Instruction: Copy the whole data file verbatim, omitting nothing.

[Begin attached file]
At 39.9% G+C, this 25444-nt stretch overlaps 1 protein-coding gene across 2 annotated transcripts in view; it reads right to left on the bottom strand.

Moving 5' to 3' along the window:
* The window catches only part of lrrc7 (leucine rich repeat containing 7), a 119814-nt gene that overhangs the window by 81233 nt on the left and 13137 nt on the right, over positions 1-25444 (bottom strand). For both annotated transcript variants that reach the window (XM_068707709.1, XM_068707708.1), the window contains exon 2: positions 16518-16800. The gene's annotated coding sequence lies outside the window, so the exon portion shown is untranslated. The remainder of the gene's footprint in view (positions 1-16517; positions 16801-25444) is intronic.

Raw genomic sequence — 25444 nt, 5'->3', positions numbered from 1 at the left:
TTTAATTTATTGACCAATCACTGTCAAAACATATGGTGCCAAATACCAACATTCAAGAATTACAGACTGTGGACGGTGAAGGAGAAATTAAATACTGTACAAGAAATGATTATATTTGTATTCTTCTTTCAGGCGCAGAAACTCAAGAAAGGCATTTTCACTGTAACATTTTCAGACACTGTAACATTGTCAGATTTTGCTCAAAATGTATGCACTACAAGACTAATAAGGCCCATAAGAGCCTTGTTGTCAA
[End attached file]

At 39.9% G+C, this 25444-nt stretch overlaps 1 protein-coding gene across 2 annotated transcripts in view; it reads right to left on the bottom strand.

Moving 5' to 3' along the window:
* The window catches only part of lrrc7 (leucine rich repeat containing 7), a 119814-nt gene that overhangs the window by 81233 nt on the left and 13137 nt on the right, over positions 1-25444 (bottom strand). For both annotated transcript variants that reach the window (XM_068707709.1, XM_068707708.1), the window contains exon 2: positions 16518-16800. The gene's annotated coding sequence lies outside the window, so the exon portion shown is untranslated. The remainder of the gene's footprint in view (positions 1-16517; positions 16801-25444) is intronic.

Raw genomic sequence — 25444 nt, 5'->3', positions numbered from 1 at the left:
TTTAATTTATTGACCAATCACTGTCAAAACATATGGTGCCAAATACCAACATTCAAGAATTACAGACTGTGGACGGTGAAGGAGAAATTAAATACTGTACAAGAAATGATTATATTTGTATTCTTCTTTCAGGCGCAGAAACTCAAGAAAGGCATTTTCACTGTAACATTTTCAGACACTGTAACATTGTCAGATTTTGCTCAAAATGTATGCACTACAAGACTAATAAGGCCCATAAGAGCCTTGTTGTCAA